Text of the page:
Cristyn: In Colorado, in probate, we have to deal with creditors. What the law says is, if the decedent passed away more than a year ago, great, we don’t have to worry about any unsecured creditors, their claims are forever barred. But if the person passed away, and it hasn’t been a year and we are opening a probate, what we need to do is get the probate process started, and we do this by filing notice in the right newspaper, that the person has passed away with information about the case and how to make their proper claims in court.
There’s a few more formalities, but for the basic level here, we get that process started. The probate is going to be, the creditor deadline is four months from the date the newspaper first ran, so creditors have that period of time to make claims properly or they’re barred. What’s important to know in Colorado, is when it comes time to dealing with the creditors that do make proper claims in court, we can negotiate.
If it’s an unsecured claim, so not talking about a mortgage, that’s a secured claim against the house, but an unsecured claim like a medical bill or a credit card bill, or a personal loan, there’s room for negotiation with the creditor. The person who can negotiate is the personal representative or the personal representative’s attorney on the personal representative’s behalf. They are able to ask if the creditor will accept less than the amount owed. A lot of times the answer is yes.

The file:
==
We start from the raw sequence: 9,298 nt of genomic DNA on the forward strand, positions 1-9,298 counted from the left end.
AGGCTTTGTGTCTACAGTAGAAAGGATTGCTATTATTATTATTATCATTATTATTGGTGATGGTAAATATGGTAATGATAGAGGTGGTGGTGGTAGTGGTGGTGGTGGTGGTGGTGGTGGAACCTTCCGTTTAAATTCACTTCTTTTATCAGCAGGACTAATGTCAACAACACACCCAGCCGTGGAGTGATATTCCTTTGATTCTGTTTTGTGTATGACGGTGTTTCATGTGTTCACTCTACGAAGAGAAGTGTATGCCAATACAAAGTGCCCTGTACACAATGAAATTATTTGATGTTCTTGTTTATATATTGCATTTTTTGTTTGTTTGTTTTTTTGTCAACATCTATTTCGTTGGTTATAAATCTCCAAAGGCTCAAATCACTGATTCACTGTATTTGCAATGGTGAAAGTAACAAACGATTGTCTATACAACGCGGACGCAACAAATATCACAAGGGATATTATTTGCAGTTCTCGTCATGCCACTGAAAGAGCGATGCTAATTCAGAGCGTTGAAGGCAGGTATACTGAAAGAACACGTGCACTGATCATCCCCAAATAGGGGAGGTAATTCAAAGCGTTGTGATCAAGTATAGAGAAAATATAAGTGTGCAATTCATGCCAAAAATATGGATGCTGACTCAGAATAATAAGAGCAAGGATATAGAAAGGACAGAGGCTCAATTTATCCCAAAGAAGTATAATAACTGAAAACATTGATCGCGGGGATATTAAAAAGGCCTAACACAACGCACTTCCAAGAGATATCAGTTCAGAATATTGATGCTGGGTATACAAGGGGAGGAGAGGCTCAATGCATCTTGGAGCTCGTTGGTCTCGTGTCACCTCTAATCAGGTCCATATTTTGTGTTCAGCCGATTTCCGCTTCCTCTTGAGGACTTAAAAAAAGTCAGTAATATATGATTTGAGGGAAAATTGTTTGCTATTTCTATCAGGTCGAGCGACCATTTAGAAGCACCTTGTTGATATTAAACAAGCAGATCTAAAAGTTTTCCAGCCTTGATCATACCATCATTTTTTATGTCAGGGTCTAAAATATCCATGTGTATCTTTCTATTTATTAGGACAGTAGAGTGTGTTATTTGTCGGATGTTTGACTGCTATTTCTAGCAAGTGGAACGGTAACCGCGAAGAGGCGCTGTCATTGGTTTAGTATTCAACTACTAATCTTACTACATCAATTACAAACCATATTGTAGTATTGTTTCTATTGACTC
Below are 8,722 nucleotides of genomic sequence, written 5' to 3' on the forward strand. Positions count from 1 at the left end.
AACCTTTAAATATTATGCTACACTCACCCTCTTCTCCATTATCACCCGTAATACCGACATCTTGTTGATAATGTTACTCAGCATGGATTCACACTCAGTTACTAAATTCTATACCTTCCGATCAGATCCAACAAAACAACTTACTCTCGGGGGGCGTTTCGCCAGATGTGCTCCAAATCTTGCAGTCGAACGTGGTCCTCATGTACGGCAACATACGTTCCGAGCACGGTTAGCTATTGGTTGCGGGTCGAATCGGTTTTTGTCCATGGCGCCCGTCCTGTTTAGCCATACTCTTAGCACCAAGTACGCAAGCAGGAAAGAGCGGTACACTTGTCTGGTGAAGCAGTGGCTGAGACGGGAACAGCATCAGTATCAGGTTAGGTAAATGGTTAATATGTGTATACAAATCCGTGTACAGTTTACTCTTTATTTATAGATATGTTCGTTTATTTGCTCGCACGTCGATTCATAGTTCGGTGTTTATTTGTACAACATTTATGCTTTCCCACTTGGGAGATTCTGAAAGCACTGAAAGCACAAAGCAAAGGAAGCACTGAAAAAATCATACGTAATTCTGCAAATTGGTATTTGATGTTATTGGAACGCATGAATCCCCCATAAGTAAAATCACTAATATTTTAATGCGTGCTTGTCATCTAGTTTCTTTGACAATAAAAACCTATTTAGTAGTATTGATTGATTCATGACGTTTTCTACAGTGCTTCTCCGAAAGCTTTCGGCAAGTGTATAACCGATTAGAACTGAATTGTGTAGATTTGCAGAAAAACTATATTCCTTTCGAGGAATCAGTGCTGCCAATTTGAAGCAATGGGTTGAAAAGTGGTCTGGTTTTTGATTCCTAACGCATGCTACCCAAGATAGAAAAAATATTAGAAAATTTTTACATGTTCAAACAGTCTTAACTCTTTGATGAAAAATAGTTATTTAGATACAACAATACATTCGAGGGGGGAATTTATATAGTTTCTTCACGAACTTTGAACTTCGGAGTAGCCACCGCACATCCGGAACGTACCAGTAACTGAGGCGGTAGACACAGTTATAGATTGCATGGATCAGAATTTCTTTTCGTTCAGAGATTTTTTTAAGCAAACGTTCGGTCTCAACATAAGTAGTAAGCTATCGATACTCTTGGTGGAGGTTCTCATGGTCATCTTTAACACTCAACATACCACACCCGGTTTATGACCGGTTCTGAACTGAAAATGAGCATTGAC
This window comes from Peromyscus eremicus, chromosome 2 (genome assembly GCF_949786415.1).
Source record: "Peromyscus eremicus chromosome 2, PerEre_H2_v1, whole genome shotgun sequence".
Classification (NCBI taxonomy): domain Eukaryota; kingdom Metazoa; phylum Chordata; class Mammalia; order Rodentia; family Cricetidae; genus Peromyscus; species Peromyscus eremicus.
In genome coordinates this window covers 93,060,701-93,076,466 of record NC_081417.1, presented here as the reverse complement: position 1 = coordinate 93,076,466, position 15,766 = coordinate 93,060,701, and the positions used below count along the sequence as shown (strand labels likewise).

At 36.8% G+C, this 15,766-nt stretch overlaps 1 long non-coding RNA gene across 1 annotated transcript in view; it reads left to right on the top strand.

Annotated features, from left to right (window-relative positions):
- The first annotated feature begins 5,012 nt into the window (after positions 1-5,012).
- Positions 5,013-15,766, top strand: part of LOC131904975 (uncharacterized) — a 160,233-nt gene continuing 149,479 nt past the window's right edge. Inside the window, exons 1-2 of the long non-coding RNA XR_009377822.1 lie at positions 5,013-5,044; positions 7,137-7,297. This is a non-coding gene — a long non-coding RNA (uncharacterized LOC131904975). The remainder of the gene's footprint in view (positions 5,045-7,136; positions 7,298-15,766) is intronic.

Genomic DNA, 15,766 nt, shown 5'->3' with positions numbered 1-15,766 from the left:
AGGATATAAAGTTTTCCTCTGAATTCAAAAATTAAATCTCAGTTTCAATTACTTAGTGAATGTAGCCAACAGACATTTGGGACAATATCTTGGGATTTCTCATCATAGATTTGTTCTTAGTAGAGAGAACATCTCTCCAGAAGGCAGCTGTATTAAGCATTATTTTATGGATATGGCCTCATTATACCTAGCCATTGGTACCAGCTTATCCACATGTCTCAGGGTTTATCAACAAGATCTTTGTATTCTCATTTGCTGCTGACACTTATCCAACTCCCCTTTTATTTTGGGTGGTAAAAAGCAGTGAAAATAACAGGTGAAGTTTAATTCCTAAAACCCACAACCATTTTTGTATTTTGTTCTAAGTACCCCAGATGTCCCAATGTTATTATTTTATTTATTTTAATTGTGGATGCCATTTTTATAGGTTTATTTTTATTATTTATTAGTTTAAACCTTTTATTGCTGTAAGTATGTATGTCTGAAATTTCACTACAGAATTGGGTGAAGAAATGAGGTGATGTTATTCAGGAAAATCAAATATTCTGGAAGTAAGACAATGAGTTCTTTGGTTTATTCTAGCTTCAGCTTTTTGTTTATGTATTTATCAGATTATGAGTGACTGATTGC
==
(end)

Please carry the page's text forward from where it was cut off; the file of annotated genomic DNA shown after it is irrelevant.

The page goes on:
When you’re not using an attorney, you don’t know how to make that ask, you don’t know how to handle those different moving pieces that are involved inside the creditor deadline. One thing that I will say that’s important, whether it’s my firm or a different law firm, that you look at hiring a probate attorney to help you through your Colorado probate as the savings on creditors alone, usually more than pays for the probate itself because we know what we’re doing and we know which claims need to be paid, which claims don’t need to be paid, and which of the claims we have to pay that we can negotiate and save the estate money on versus having those claims paid